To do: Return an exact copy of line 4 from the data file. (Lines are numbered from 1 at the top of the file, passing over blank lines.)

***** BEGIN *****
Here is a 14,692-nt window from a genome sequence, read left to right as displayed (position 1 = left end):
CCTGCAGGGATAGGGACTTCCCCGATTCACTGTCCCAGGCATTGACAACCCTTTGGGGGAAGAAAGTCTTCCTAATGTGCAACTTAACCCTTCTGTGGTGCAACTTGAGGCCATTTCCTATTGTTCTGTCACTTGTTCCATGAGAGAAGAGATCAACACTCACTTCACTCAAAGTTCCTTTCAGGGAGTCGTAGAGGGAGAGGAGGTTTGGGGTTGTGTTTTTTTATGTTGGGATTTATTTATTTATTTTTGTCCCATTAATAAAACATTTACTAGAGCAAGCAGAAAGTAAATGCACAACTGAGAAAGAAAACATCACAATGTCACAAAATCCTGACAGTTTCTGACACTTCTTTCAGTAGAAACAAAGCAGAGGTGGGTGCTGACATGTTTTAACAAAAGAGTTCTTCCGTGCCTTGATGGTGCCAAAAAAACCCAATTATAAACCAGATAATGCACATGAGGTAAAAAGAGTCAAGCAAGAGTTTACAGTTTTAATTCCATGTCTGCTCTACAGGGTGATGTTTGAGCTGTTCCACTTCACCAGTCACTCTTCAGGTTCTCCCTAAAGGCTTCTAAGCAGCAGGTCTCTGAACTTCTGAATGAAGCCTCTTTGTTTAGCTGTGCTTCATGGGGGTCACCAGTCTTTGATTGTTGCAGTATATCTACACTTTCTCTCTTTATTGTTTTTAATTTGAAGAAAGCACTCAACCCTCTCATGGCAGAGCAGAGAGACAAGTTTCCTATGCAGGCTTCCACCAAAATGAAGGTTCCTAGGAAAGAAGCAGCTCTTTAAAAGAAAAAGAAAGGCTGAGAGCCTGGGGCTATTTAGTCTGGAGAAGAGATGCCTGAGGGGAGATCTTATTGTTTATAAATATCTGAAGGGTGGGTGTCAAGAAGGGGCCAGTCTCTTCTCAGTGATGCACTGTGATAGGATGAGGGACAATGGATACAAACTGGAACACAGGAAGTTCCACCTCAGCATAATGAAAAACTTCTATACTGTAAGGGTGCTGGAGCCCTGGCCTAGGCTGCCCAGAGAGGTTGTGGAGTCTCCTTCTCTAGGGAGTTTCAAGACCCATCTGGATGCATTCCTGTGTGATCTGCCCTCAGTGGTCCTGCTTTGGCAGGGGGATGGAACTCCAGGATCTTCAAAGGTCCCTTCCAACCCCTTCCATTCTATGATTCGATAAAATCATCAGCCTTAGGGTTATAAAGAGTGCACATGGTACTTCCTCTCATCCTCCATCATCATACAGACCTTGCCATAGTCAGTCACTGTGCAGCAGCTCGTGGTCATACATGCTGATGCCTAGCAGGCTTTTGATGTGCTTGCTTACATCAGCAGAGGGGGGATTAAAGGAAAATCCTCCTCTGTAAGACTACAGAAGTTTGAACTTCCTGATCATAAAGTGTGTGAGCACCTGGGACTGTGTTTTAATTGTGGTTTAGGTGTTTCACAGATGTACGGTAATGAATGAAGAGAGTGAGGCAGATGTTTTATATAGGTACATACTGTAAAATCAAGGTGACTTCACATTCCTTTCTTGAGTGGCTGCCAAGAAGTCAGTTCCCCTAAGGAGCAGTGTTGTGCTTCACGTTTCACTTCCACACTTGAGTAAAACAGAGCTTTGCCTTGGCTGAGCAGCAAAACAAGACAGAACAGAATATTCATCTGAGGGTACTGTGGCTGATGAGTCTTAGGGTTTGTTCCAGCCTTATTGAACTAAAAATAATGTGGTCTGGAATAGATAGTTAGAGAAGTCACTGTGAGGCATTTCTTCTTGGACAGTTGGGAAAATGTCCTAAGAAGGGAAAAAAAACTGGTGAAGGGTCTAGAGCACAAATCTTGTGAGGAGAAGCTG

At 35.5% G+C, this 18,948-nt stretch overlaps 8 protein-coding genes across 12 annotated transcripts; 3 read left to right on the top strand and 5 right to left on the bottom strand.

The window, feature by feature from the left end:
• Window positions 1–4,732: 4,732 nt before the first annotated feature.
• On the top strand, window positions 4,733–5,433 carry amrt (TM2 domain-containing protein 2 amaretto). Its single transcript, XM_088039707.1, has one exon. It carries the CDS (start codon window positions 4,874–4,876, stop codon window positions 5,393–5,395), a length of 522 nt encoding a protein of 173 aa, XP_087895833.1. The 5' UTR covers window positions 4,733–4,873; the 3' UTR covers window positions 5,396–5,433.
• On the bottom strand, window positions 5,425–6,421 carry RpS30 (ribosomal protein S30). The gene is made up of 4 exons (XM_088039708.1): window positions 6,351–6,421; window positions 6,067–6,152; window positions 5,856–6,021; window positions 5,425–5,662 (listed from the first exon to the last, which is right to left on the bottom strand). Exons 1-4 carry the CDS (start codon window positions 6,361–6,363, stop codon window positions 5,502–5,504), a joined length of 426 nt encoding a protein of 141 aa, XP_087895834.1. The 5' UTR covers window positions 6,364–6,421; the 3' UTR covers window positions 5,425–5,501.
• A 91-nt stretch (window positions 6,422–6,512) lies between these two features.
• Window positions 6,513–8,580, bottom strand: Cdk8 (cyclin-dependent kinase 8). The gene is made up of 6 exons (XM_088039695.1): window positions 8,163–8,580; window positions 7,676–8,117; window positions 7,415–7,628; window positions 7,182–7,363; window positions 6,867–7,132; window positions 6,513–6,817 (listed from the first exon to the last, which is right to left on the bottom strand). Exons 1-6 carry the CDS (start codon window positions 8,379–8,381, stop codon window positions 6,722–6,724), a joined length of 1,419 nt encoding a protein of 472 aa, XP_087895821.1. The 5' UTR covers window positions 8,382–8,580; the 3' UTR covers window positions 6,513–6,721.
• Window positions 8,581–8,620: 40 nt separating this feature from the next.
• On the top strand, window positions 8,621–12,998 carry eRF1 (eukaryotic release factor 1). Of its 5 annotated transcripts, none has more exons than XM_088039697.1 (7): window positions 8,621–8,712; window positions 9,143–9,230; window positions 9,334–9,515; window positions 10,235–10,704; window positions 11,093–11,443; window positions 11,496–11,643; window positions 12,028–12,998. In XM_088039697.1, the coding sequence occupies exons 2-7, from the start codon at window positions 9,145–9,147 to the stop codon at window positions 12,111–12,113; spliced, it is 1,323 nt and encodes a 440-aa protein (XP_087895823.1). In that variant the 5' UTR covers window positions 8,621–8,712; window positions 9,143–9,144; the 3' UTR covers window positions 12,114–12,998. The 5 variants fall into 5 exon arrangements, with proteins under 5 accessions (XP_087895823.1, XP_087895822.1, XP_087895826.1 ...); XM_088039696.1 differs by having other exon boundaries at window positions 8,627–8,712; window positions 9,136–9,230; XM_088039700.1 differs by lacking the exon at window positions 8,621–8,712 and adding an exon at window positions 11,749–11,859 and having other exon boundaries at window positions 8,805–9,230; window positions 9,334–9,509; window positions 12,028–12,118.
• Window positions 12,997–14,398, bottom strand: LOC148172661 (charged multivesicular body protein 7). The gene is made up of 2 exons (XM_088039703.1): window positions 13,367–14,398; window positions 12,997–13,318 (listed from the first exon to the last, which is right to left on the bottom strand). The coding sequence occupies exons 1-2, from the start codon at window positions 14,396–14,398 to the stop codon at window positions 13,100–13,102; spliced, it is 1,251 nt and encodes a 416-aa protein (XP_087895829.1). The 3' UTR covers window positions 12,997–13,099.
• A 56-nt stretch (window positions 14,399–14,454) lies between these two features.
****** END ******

The window, feature by feature from the left end: